The definite signs of wear on the aluminum sprocket: the teeth are pointed and the “shoulder” of the sprocket is non-existent. These sharks’ teeth indicate this sprocket is worn out and has the potential to cause a failure. Another visual sign is “hooking” where the teeth start to have a hook on one side.
Most manufacturers recommend you replace the sprockets every time you replace the chain. Chains and sprockets wear at different rates. It is possible to wear out a chain and not wear the sprockets sufficiently to replace. How do you tell? Look at the sprockets “teeth”. In this illustration you notice the alloy sprocket on the left has sharp pointy teeth (left) compared to the new sprocket on the right. Worn sprocket teeth can fail, causing the chain to jump with nothing good following that sequence. The drive sprocket can wear in a similar manner and requires inspection periodically.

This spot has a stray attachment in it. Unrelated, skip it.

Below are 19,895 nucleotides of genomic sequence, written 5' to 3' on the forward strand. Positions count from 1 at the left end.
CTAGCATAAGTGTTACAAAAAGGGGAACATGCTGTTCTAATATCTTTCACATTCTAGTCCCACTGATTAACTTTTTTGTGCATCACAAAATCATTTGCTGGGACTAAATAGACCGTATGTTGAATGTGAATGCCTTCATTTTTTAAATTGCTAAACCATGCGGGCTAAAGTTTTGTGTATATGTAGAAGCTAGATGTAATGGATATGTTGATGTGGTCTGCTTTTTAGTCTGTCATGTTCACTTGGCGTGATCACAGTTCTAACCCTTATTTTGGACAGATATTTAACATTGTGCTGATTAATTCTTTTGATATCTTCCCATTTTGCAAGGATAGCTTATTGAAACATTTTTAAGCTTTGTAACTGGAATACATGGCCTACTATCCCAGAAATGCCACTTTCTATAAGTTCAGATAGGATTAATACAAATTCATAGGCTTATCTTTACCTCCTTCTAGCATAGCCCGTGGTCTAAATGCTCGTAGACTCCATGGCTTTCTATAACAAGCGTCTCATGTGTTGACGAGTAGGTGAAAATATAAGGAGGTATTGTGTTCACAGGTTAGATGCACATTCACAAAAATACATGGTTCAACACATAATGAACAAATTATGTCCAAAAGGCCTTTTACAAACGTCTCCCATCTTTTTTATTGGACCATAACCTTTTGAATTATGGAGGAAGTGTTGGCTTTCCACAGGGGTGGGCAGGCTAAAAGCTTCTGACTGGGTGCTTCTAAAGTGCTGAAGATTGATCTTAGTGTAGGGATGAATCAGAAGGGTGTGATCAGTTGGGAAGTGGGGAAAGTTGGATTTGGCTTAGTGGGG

As mentioned previously, steel sprockets will (generally) give the longest service life when compared to alloy sprockets. When inspecting sprockets for wear pay particular attention to the shape of the teeth to look for wear:
Examine the picture comparing a new steel sprocket with an aluminum (alloy) sprocket with about 10,000 miles.
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Ducati - D.I.Y - simplified
The next picture shows a steel sprocket with about 30,000 miles to a new steel sprocket. The wear isn't as dramatic as the previous picture, but close inspection reveals the sprocket is worn and there is visible cross-hatched wear across the teeth. Circled is worn area on the tooth of this sprocket. The sprocket should be replaced.